Longs Peak, like Pikes Peak, is a solitary fourteener rising dramatically over the high plains of eastern Colorado, a beacon for pioneers and a dominant local landmark. The similarities end there, though. Pikes is to the south of Denver, and Longs to the north, but more important are their differences in topography. Pikes Peak, while more famous, is a gentle, almost rounded summit featuring a road and railroad to the summit and almost no other nearby peaks of interest. Longs Peak is a craggy monster with several enormous vertical cliffs, set among the sea of 13,000 foot peaks that make up Rocky Mountain National Park.
Viewed from the plains, Longs Peak's southern ridge presents a jagged profile resembling a beaver trying to climb the mountain, a familiar image to readers of James Michener's novel Centennial. The northeastern aspects include the Diamond, an almost sheer 1700 foot face that is the premier big wall in America outside of Yosemite. The west slopes fall away steeply, too, with lots of talus-filled gullies. Oddly, the summit is a large, flat expanse of about a couple acres, like the top of a tree stump falling away steeply on all sides.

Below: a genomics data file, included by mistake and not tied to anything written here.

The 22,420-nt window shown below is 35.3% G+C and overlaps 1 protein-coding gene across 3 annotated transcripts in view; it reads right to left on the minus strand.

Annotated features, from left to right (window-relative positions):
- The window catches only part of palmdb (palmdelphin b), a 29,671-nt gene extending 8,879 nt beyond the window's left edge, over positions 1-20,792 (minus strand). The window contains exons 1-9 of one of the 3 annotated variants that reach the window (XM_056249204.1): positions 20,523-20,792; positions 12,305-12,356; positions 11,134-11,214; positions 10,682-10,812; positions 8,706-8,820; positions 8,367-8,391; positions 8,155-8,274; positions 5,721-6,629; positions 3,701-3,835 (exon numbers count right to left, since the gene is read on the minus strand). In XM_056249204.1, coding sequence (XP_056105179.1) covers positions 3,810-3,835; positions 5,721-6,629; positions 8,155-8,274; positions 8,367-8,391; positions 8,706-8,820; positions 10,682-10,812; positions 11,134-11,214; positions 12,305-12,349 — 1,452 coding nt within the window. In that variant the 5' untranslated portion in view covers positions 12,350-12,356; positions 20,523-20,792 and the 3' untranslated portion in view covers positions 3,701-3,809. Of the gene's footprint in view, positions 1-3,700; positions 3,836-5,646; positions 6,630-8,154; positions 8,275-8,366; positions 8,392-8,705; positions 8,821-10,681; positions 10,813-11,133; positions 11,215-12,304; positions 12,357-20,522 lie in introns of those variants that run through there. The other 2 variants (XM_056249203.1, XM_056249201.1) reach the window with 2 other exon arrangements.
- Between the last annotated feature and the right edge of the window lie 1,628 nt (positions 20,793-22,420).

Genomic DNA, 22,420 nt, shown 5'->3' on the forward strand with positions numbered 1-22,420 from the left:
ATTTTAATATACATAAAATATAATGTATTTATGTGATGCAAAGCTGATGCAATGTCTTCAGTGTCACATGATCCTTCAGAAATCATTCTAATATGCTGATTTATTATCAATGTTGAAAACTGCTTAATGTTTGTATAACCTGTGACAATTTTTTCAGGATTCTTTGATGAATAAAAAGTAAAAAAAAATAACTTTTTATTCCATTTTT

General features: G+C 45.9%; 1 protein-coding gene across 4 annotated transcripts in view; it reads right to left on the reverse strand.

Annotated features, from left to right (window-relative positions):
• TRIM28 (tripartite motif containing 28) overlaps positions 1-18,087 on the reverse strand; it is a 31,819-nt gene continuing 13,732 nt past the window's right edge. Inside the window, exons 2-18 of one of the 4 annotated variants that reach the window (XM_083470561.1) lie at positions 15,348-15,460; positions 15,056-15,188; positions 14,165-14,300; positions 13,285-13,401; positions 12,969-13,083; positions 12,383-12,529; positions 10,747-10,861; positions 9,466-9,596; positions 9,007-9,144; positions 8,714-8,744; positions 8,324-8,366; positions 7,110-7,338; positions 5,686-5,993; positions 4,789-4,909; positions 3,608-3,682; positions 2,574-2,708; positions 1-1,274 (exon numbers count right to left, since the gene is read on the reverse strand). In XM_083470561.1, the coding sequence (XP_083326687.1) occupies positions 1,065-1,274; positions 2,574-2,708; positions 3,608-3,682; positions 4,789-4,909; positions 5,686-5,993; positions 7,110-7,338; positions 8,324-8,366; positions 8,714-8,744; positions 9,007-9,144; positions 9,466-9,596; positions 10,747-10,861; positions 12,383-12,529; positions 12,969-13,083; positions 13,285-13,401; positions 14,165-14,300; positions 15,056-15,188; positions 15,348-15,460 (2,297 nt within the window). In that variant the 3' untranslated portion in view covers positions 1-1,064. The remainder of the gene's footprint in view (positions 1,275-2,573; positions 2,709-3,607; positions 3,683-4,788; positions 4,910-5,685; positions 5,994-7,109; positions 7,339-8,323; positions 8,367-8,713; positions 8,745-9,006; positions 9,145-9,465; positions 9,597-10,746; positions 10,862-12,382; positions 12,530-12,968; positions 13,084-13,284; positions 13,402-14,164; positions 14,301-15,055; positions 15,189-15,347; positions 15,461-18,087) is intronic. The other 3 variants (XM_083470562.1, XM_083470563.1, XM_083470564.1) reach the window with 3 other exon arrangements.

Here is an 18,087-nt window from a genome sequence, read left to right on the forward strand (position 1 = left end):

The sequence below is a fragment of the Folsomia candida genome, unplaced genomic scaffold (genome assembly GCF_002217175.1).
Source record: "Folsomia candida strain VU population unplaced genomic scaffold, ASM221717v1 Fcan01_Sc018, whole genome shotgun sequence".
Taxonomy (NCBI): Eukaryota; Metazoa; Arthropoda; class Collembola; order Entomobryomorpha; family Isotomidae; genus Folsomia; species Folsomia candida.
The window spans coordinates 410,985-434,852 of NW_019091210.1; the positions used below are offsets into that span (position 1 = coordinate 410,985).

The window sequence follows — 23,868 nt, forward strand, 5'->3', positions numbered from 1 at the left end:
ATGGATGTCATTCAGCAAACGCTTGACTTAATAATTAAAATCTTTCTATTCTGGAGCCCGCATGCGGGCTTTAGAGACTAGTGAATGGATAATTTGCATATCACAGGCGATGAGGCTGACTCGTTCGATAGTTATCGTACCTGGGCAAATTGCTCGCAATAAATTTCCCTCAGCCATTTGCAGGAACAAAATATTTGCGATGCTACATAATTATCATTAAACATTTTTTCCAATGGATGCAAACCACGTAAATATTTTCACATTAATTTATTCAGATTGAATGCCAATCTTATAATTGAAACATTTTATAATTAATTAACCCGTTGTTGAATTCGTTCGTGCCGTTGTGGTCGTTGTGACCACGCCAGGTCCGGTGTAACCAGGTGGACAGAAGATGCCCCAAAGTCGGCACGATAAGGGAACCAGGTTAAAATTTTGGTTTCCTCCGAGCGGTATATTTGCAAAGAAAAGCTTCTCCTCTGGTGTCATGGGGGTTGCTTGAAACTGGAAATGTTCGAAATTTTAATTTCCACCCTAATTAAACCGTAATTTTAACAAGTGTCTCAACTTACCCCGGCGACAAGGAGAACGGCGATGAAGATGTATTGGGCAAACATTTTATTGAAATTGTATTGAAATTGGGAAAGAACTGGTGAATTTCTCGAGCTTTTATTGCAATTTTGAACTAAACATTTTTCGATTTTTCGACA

Indians are alleged to have trapped eagles on the summit, but the first white men to climb Longs Peak were led by one-armed John Wesley Powell, more famous for his boat trip down the Grand Canyon.
The standard route on Longs is called the Keyhole route and it is usually done as a very long dayhike. Many, many inexperienced and out-of-shape climbers start out early in the morning and are turned back by altitude
sickness, fatigue, steep rock, and bad weather. The route, while non-technical when no snow is present, is still very steep and demanding. It corkscrews around the mountain, finding the path of least resistance, but
still clambers up steep rock gullies and rock-hops across endless talus.
The start of the route is on Colorado Route 7, south of Estes Park, the main tourist town for Rocky Mountain National Park. From the Longs Peak campground a good path climbs up through the forest to awesome viewpoints of the Peak and the sheer Diamond. It then switchbacks north up to the "boulder field", then makes for the distinctive Keyhole formation , a huge overhanging rock projection on the peak's north ridge. From there paint blazes show the way as the route traverses across a steep and rocky slope, heads up a steep and blocky gully often clogged with snow, and then around a couple airy corners before the steeply angled slabs that lead to the summit. It is a long and crowded 8 miles and 4850 vertical feet from the trailhead, but a popular and spectacular hike/climb nevertheless.
All other routes on Longs are technical rock climbs, including the former standard route whose steel cables have been removed. The Diamond offers routes of the highest standard, and it is where many members of the 1963 American Everest expedition, including Tom Hornbein, honed their skills.